521. Questionable Effectiveness of Quantiferon TB Gold Test as Screening Tool
Session: Poster Session: Hospital-acquired and Transplant Infections
Friday, October 30, 2009: 12:00 AM
Room: Poster Hall A
Background: CDC recommends use of Quantiferon TB Gold test (QFT-G) in all situations where Tuberculin Skin Test (TST) is used. In December 2007, OSF Medical Center Occupational Health replaced its screening tool TST with QFT-G in-tube assay (QFT-G-IT) for annual screening of Latent Tuberculosis Infection (LTBI) in its health care workers (HCWs). We compared the results of QFT-G-IT with TST.
Methods: This is a prospective study which involved screening of HCWs with QFT-G-IT. The QFT-G-IT is positive if antigen level is >= 0.35 IU/ml. HCWs with a positive QFT-G-IT underwent repeat testing with QFT-G-IT and concurrently with TST within 3 months. Statistical analysis was done using SPSS-16.0.
Results: A total of 6,530 HCWs were screened with QFT-G-IT from January to December 2008. Among them, 287 (4.4%) HCWs had a positive QFT-G-IT. Of 287 QFT-G-IT positive, 123 (42.9%) HCWs previously noted to have TST positive screen. This resulted in 164 (2.5%) HCWs newly diagnosed as LTBI by QFT-G-IT, an extremely high conversion rate (2.5%). Of 164 QFT-G-IT positive 135 were retested by QFT-G-IT and 126 of 135 HCWs were tested by TST. When 135 HCWs were retested with QFT-G-IT, 66 (48.9%) reverted and 69 (51.1%) remained positive. Reversion rate was 48.9% (95CI, 40 to 57%). Of 126 retested with TST, only 2 became positive and 124 were negative. Mean antigen level for those who reverted was 0.70 (95CI, 0.57 to 0.83) and for those remained positive was 1.28 (95CI, 0.89 to 1.67). The difference in the means is statistically significant (p=0.007). The mean antigen level with a positive history of TST is 3.92 (95CI, 3.21 to 4.63), where as with a negative history it is 0.96 (95CI, 0.77 to 1.17). The difference in the means is statistically significant (p=0.000).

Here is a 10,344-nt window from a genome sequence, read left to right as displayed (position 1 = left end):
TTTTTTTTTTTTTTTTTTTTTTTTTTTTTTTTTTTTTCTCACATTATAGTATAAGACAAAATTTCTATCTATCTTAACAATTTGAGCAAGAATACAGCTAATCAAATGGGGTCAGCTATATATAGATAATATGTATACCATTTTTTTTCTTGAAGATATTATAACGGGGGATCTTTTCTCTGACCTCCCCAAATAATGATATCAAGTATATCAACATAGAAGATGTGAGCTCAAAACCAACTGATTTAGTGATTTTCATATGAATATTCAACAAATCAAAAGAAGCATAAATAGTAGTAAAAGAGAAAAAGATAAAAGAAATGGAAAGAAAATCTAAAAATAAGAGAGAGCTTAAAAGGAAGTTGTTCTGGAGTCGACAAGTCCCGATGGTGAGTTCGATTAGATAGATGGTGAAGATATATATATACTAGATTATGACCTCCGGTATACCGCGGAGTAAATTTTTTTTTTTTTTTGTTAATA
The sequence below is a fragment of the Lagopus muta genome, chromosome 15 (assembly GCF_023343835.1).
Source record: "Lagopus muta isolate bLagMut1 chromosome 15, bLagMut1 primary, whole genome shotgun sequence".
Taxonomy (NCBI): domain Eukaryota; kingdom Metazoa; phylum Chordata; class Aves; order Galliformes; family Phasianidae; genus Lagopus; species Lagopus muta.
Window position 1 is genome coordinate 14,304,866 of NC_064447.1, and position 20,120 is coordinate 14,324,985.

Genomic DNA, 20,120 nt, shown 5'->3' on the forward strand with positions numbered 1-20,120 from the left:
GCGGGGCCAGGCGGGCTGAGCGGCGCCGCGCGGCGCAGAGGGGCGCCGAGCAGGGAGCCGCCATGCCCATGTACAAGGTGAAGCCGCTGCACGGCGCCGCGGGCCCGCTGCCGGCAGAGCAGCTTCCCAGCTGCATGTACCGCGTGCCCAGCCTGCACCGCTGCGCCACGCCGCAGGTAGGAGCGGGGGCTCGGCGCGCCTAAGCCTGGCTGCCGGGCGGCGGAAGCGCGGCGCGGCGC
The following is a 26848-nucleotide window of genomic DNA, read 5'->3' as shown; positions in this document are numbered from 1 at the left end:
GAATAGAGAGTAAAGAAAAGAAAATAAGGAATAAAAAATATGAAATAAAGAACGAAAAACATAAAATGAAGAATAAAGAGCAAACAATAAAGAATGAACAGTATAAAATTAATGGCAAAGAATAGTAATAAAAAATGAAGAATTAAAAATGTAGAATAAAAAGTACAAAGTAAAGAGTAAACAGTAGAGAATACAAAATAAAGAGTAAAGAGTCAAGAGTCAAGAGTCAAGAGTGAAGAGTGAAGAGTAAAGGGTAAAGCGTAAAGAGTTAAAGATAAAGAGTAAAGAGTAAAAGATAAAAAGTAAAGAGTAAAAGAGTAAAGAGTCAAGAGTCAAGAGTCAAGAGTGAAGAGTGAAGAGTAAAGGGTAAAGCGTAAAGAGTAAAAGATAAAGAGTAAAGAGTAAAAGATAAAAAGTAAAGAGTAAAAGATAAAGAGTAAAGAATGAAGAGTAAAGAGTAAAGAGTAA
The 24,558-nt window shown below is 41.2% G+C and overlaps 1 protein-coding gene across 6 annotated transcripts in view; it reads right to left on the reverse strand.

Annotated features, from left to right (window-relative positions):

Conclusion: Discordance between QFT-G-IT and TST along with high reversion rates with QFT-G-IT raises the concern about the effectiveness of QFT-G-IT as sole screening test. Our results raise the question whether we need a different cut off value for positive QFT-G-IT. In addition to fear and confusion, the over estimated LTBI resulted in significant cost, time and work up of positive case. With available data and discordant results, we cannot rely on QFT-G-IT alone.
Michelle Feigenbaum, RN, BSN1, Sumanth Gandra, MPH, MD1, William Scott, MD, MPH1, Vijaya Somaraju, MD, MPH, Huaping WANG, PhD1, Suzanne Wilton, MS APN, CNP1 and  S. Gandra, None..
V. Somaraju, None..
W. Scott, None..
H. Wang, None..
S. Wilton, None..
M. Feigenbaum, None., (1)University of Illinois College of Medicine, Peoria, Peoria, IL